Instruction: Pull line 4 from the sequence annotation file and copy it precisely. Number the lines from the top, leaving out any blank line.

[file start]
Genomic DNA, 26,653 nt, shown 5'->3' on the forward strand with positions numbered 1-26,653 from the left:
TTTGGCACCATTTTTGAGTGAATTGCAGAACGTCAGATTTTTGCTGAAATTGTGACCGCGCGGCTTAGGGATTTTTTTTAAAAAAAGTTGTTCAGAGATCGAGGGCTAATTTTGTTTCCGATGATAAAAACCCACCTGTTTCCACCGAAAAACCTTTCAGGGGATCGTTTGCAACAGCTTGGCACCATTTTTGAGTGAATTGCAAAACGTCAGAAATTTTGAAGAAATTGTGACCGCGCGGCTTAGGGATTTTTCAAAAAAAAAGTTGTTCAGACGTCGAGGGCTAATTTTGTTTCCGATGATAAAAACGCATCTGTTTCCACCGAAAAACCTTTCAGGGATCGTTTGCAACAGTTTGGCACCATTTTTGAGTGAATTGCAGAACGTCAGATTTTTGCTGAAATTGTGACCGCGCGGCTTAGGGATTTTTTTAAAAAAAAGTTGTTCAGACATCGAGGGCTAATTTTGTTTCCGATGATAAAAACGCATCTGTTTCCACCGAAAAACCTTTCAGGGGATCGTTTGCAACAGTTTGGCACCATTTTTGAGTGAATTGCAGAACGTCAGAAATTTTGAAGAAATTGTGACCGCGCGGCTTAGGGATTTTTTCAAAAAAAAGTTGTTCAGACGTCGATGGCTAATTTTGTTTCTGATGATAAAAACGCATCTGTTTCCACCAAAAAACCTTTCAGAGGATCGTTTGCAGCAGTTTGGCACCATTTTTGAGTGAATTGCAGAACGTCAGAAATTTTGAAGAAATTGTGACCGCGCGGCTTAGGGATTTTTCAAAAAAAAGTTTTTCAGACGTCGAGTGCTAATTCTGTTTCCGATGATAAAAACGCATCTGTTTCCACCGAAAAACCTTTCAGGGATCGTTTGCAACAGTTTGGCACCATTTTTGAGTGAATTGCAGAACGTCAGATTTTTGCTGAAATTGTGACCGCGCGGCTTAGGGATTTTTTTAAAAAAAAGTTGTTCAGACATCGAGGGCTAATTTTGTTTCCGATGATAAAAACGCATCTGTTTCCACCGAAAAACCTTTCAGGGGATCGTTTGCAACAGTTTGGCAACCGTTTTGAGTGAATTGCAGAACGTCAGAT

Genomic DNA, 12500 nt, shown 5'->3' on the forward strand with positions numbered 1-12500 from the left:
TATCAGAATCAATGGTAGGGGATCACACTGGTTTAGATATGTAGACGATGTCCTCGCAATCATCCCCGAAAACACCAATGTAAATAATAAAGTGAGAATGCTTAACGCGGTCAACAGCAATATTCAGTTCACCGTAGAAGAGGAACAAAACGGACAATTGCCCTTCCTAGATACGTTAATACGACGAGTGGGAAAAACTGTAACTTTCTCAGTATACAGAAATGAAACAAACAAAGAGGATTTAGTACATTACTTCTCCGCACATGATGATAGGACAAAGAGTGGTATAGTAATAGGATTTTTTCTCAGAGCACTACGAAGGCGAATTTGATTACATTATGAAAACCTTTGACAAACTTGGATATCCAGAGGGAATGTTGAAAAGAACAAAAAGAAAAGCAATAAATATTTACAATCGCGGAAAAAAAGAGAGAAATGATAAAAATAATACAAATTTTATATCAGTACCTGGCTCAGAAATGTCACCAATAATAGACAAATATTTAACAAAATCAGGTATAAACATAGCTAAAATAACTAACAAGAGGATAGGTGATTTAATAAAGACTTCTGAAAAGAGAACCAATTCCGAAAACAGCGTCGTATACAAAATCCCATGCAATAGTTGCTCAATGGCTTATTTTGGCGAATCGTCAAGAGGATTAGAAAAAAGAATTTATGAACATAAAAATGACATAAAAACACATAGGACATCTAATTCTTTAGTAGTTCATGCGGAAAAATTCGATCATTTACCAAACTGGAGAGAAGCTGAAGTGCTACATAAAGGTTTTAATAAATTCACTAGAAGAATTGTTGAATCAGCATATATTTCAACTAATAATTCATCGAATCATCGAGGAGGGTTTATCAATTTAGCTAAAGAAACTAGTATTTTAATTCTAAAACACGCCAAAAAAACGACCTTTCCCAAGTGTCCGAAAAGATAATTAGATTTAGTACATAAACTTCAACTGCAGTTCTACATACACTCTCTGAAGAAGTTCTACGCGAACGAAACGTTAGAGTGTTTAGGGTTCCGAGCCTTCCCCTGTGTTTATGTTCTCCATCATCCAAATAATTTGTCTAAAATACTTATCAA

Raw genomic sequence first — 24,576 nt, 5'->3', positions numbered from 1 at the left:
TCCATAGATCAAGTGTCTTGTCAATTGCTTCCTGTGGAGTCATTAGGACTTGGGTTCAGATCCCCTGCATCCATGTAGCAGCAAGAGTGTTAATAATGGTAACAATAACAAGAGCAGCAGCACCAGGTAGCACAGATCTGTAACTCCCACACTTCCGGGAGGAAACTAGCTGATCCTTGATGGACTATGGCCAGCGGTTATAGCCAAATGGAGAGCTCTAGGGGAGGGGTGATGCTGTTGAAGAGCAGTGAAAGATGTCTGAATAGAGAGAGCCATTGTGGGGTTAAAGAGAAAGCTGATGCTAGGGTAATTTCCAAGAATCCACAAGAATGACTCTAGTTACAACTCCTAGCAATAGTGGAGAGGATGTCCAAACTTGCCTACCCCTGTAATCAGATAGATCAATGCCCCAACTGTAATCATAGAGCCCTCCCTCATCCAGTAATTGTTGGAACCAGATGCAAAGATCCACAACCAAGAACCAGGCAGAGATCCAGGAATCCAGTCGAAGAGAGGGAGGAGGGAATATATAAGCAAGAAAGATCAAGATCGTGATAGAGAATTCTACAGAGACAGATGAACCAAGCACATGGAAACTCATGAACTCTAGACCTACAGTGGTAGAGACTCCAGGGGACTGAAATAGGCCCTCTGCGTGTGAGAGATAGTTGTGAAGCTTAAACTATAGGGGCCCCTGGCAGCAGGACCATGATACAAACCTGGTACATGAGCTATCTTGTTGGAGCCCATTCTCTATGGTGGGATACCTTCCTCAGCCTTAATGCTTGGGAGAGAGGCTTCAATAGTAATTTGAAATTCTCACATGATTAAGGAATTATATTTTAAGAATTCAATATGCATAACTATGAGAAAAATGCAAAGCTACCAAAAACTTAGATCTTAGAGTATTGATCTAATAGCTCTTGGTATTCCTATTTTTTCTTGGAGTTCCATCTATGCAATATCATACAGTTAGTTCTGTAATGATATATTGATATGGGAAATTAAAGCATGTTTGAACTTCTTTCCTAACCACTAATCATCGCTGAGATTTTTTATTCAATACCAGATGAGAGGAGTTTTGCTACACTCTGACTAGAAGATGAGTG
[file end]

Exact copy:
TATCAGAATCAATGGTAGGGGATCACACTGGTTTAGATATGTAGACGATGTCCTCGCAATCATCCCCGAAAACACCAATGTAAATAATAAAGTGAGAATGCTTAACGCGGTCAACAGCAATATTCAGTTCACCGTAGAAGAGGAACAAAACGGACAATTGCCCTTCCTAGATACGTTAATACGACGAGTGGGAAAAACTGTAACTTTCTCAGTATACAGAAATGAAACAAACAAAGAGGATTTAGTACATTACTTCTCCGCACATGATGATAGGACAAAGAGTGGTATAGTAATAGGATTTTTTCTCAGAGCACTACGAAGGCGAATTTGATTACATTATGAAAACCTTTGACAAACTTGGATATCCAGAGGGAATGTTGAAAAGAACAAAAAGAAAAGCAATAAATATTTACAATCGCGGAAAAAAAGAGAGAAATGATAAAAATAATACAAATTTTATATCAGTACCTGGCTCAGAAATGTCACCAATAATAGACAAATATTTAACAAAATCAGGTATAAACATAGCTAAAATAACTAACAAGAGGATAGGTGATTTAATAAAGACTTCTGAAAAGAGAACCAATTCCGAAAACAGCGTCGTATACAAAATCCCATGCAATAGTTGCTCAATGGCTTATTTTGGCGAATCGTCAAGAGGATTAGAAAAAAGAATTTATGAACATAAAAATGACATAAAAACACATAGGACATCTAATTCTTTAGTAGTTCATGCGGAAAAATTCGATCATTTACCAAACTGGAGAGAAGCTGAAGTGCTACATAAAGGTTTTAATAAATTCACTAGAAGAATTGTTGAATCAGCATATATTTCAACTAATAATTCATCGAATCATCGAGGAGGGTTTATCAATTTAGCTAAAGAAACTAGTATTTTAATTCTAAAACACGCCAAAAAAACGACCTTTCCCAAGTGTCCGAAAAGATAATTAGATTTAGTACATAAACTTCAACTGCAGTTCTACATACACTCTCTGAAGAAGTTCTACGCGAACGAAACGTTAGAGTGTTTAGGGTTCCGAGCCTTCCCCTGTGTTTATGTTCTCCATCATCCAAATAATTTGTCTAAAATACTTATCAA